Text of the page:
Other bottom-dwelling organisms present in this well-oxygenated deeper shelf include brachiopods and molluscs. Articulate brach-iopods are nearly all restricted to shallower areas during the Cambrian, but inarticulate forms, not very different from those found in shallow water, occur sporadically. Two groups of uni-valved molluscs can be present in small numbers: the hyolithids, such as Hyolithes, whose straight conical shells are generally more abundant in shallow-water sediments, and the gastropods, which have coiled shells. Piano-spiral bellerophontids are common in the Cambrian and Ordovician; those with thick shells probably crawled on their foot along the sea floor, just like many modern marine snails.

The earliest graptolites, which were bottom-encrusting forms, occur near the top of the Middle Cambrian. However graptolites were not widespread until planktonic forms evolved. One grapto-

Clase Graptolithina

Fig. 3 Deeper Shelf Community a Agnostus (Arthropoda: Trilobita)

b Dictyonema flabelliforme (Graptolithina: Dendroidea)

c Broeggeria (Brachiopoda: Inarticulata)

d Euloma (Arthropoda: Trilobita)

e Asaphellus (Arthropoda: Trilobita)

f Platypeltoides (Arthropoda: Trilobita)

g Hyolithes (Calyptoptomatidida)

Fig. 3 Deeper Shelf Community a Agnostus (Arthropoda: Trilobita)

b Dictyonema flabelliforme (Graptolithina: Dendroidea)

c Broeggeria (Brachiopoda: Inarticulata)

d Euloma (Arthropoda: Trilobita)

e Asaphellus (Arthropoda: Trilobita)

f Platypeltoides (Arthropoda: Trilobita)

g Hyolithes (Calyptoptomatidida)

Dictyonema Mode Life

lite with a world-wide distribution in Tremadoc time was Dictyonema flabelliforme, which either floated by itself or may have been attached to some other floating object, such as seaweed, by a long thread.

4 Olenid Community

The Olenid Community is characteristic of relatively stagnant bottom conditions under a variety of water depths. When bottom currents are absent, excess plant material accumulates on the sea floor, and the action of bacteria leads to oxygen deficiency and a high sulphide content in the bottom sediments. This environment occurs particularly in seas which were wholly or partially isolated from the main oceans, like the Black Sea today, and is represented by rocks in places throughout the stratigraphical column. The sediments are usually bituminous shales; currents are seldom strong enough to transport any coarser material. In these adverse conditions the diversity of bottom dwellers is never high, regardless of water depth. In the Cambrian the fauna of stagnant environments usually consisted of just a few trilobites; only olenids and some agnostids appear to have adapted enough to be able to tolerate these conditions, such as the small agnostid Lotagnostus, and the larger Olenus, Peltura and Ctenopyge. Characteristically only one or two of the forms are common at any one locality.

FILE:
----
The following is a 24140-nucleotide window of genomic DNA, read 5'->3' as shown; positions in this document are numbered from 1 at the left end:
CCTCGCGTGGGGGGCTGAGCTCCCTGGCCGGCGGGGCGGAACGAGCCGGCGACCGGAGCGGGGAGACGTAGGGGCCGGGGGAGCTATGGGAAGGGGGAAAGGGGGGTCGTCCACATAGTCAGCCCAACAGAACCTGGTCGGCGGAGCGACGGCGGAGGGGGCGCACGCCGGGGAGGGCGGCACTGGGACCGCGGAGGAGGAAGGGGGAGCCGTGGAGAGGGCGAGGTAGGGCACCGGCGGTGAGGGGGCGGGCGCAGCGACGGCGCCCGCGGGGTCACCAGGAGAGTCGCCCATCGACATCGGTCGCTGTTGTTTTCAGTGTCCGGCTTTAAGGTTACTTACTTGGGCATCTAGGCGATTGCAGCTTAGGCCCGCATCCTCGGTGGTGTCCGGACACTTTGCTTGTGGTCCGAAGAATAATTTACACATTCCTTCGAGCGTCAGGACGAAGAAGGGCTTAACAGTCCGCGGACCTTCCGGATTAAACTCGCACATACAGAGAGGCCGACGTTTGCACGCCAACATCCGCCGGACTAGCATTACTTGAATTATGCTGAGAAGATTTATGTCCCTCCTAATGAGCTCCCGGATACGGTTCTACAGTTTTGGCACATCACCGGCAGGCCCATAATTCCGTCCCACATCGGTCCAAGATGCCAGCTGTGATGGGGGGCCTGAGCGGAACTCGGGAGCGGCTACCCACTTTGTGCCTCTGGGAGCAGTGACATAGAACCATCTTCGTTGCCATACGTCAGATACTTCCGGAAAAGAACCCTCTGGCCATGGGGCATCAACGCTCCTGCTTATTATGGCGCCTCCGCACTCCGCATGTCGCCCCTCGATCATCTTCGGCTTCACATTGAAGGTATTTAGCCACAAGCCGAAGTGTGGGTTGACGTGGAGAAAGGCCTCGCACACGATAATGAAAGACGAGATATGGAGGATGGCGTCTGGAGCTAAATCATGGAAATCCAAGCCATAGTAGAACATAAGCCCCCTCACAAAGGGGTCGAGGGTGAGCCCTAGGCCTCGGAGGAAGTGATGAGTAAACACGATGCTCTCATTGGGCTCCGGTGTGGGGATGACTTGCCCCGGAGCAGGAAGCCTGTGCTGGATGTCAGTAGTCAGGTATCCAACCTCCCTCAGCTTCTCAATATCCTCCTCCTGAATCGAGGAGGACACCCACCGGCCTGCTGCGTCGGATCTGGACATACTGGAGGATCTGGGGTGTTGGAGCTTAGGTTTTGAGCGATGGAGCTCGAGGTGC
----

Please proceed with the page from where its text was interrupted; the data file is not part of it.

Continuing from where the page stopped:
Agnostids can occur in various environments, but the other tri-lobites are only common when bottom circulation is reduced. The olenid family is characterized by having a broad head and a small tail, and in most olenids, such as Peltura and Ctenopyge, the eyes are situated in the normal place, one each side of the glabella, on slightly raised areas on the upper surface. However, in some other olenids the eyes are spherical and lie far back, or down on the sides of the head, much increasing the all-round field of vision. Ctenopyge has many prominent spines, and probably swam just above the sediment surface. None of these trilobites burrowed; there was probably an abundance of organic food on the sea floor. Their problem would not have been a shortage of food, but a shortage of oxygen for respiration. Compared with other trilobite groups, olenids have a relatively large number of segments and, since each segment would have had its own gill branch, this would no doubt have assisted them to obtain enough oxygen.

Few other fossils occur in this environment during the Cambrian, but some flattened masses with lath-shaped components can be found; these may be algal filaments (Taylor and Rushton, 1971). Olenid communities have also been described from the Ordovician (Fortey, 1975).

Fig. 4 Olenid Community a Peltura (Arthropoda: Trilobita) b Ctenopyge (Arthropoda: Trilobita) c Lotagnostus (Arthropoda: Trilobita)

Fig. 4 Olenid Community a Peltura (Arthropoda: Trilobita) b Ctenopyge (Arthropoda: Trilobita) c Lotagnostus (Arthropoda: Trilobita)

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  • alvaro
    What are the only other fossils better known than trilobites?
    6 years ago